Most property types are eligible for conservatorship. The Conservatorship Act covers residential, commercial, and industrial structures, as well as vacant lots on which buildings have been demolished. However, it sets forth specific qualification criteria. Properties cannot have been 1) actively marketed for sale over the past six months, 2) subject to foreclosure at the time of petition filing, 3) transferred during the preceding six months, or 4) legally occupied during the preceding twelve months. “Legally occupied” implies that third party squatters have no entitlements; however, adverse possession would not apply here, as property maintenance is lacking.
Conservatorship does not lend itself to frivolous claims. The violations must be severe and unaddressed for a minimum of twelve months, though most are far more delinquent.  Furthermore, the petitioner must substantiate with evidence that three of nine blighting conditions coexist.  Photographs, code violations, and affidavits from affected neighbors suffice to make this showing. Blighting conditions include vandalism, illicit activity, attractive nuisances, fire hazards, need for substantial rehabilitation (such as roof replacement), the presence of vermin and accumulation of debris. Considering these conditions, the petition must account for a preliminary rehabilitation plan with estimated expenses. The 2014 amendments also allow simultaneous petitioning for adjacent properties that have the same owner. This feature is attractive when speculators leave lots to the whims of time.
b. Conservatorship Petitioner
The Act allows “parties-in-interest” to be petitioners. Parties-in-interest include residential and business neighbors who live in close proximity to the property-in-controversy, as well as local school districts. The 2014 amendments expanded the distance requirement for neighbors from 500 feet to 2,000 feet away. Nonprofit companies located in the same city have standing to petition the court by showing prior involvement in rehabilitation projects situated within a five-mile radius.  This distance also increased from a pre-amendment radius of one-mile. Increased distances show an intention to increase the number of participants.
In addition to parties-in-interest, “owners” can be petitioners. The term “owner” applies to mortgagers, mortgagees, and other lienholders. The need to petition for one’s own property would arise when a bank or business partner desires to protect its collateral after an owner-occupant departs. However, lenders would incur greater expense through conservatorship than foreclosure, which may not be worthwhile outside of a strong housing market. Lastly, the term “owner” also accounts for any “heir, assignee, trustee, beneficiary, and lessee, provided that the ownership interest is a matter of public record.” These inclusions are important since absentee-owners are often deceased.
c. Conservatorship Agent
The petitioner does not have to carry out the repairs, which is the exclusive role of the appointed conservator. The Act allows the court to appoint either 1) any individual or entity recommended by the petitioner, with preference for nonprofits and governmental units that have rehabilitation experience; or 2) the most senior lienholder, to whom first consideration is given. In practice, local governments in Pennsylvania rarely act as conservators due to financial and time constraints. In addition, past conservators have forged partnership agreements with out-of-state-owners and beneficiaries.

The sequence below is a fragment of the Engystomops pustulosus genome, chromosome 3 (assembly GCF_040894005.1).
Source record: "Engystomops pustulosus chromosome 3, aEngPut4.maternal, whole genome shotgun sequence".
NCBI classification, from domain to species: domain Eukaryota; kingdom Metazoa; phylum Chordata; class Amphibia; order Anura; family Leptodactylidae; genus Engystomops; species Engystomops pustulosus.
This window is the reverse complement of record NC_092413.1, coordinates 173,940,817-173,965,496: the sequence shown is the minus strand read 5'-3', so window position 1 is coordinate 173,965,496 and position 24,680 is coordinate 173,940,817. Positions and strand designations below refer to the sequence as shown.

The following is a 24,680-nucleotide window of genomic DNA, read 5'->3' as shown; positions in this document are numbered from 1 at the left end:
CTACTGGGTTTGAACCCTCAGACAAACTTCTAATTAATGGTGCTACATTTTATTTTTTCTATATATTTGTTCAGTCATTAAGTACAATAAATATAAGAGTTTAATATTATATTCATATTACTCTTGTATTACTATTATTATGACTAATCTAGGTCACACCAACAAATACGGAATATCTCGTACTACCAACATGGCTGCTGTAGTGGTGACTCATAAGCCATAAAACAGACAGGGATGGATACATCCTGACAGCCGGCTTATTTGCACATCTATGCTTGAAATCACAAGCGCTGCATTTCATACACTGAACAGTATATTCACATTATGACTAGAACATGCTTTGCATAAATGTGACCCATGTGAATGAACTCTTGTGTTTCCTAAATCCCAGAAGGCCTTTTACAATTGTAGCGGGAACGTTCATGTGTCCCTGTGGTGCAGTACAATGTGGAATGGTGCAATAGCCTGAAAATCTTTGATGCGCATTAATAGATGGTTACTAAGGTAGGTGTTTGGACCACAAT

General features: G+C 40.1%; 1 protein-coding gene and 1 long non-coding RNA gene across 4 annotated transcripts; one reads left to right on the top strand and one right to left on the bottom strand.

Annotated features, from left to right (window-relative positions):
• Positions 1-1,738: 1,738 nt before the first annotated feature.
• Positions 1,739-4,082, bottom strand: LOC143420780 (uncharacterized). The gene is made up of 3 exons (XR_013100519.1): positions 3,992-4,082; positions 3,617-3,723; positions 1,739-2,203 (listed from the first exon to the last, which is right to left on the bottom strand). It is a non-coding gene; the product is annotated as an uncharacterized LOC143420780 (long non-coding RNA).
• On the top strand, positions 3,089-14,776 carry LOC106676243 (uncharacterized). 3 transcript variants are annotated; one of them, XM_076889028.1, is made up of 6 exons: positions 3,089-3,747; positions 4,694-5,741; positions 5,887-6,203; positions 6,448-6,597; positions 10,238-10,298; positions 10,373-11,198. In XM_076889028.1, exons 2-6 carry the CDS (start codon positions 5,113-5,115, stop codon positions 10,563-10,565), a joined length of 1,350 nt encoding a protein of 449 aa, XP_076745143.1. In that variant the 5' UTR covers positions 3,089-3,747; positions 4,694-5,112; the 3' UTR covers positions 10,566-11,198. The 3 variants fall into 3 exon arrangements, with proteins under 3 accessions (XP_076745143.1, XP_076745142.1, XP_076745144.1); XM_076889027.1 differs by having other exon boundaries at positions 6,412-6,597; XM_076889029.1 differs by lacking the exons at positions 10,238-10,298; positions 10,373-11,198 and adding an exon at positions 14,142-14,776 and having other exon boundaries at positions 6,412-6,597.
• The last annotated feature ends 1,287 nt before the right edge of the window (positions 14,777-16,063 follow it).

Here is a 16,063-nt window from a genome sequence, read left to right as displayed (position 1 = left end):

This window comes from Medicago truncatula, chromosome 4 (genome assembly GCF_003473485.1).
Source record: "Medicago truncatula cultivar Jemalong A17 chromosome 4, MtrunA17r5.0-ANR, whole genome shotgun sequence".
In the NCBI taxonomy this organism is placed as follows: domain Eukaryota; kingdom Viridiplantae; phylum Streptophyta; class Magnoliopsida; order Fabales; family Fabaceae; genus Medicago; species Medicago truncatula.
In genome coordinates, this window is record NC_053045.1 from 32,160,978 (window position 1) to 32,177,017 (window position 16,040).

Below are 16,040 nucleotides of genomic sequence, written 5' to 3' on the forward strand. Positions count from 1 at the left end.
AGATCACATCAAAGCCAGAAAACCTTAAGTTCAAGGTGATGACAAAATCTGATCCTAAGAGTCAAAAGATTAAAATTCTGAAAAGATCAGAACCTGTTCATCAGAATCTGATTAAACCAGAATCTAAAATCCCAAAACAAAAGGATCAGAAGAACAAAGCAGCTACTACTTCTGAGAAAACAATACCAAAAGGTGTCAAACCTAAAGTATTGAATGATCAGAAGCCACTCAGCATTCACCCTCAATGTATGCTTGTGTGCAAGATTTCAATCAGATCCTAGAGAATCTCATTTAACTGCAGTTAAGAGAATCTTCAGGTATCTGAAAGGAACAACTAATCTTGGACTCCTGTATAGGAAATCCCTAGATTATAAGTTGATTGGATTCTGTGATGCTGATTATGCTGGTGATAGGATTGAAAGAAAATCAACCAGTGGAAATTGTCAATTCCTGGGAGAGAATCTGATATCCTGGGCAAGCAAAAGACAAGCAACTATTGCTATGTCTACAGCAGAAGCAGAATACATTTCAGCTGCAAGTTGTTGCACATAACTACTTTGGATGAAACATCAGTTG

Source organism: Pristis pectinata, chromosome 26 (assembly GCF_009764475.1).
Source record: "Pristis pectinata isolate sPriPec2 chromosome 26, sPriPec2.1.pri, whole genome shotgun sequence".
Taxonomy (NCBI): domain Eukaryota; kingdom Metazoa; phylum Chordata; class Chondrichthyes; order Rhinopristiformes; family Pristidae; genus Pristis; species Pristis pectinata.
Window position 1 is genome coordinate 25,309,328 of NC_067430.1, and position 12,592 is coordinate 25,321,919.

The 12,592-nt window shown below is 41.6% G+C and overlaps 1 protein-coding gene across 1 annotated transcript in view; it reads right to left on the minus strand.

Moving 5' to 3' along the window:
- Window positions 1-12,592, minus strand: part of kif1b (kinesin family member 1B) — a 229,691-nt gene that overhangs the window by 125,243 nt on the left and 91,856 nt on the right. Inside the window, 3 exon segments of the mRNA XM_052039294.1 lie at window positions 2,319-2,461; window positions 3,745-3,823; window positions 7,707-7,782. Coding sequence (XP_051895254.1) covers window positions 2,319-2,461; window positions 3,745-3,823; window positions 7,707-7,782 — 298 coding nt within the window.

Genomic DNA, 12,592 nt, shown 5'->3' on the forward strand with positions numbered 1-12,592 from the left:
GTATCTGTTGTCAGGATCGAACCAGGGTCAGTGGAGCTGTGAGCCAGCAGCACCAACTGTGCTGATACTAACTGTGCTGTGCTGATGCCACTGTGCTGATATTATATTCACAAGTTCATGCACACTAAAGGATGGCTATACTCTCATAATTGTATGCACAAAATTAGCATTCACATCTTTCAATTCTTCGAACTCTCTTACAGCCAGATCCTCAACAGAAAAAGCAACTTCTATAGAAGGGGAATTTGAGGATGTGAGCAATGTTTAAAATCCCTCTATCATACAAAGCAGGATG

d. Conservatorship Notification
The Act requires petitioners to notify all owners and political subdivisions by certified or registered mail. Owners can be discerned through public record searches before investment in a title report. If an owner refuses the first-class mail, then ordinary mail becomes sufficient when unreturned after thirty days. If an owner cannot be located, then alternative service is the last resort, which involves publication in a local periodical. When a lienholder is a defunct limited liability partnership, the petitioner would attempt to notify all principals. The Mortgage Electronics Registration Systems, Inc. (MERS), which serves as nominee for many lenders, receives service of process when listed on the note, deed or assignment of mortgage. Furthermore, all petitioners must file a lis pendenswith the county land records office. This protects the conservator’s interest during the court-approved project if transfer of ownership is attempted.
e. Respondent’s Duties and Powers
If a petition makes a prima facie showing of a public nuisance, then the court enters an Order to Show Cause, requiring the owner to disprove or justify its finding. The court also sets dates for a status conference, where the owner is given an opportunity to abate within a specific timeframe, and the hearing, where each side may present evidence and testimony. Appointment is only possible when an owner does not comply. Even with court appointment, owners are encouraged to participate in court decisions that may minimize the conservator’s costs. However, a conservator is not statutorily required to opt for base-level amenities. In addition, some hearings go uncontested because owners fail to attend. If an owner attends, the 2014 amendments require intervening owners to post bonds, and to repay the conservator’s legal fees when wasted. Though disfavored as a business plan, the purpose of the statute is accomplished regardless of who executes the project.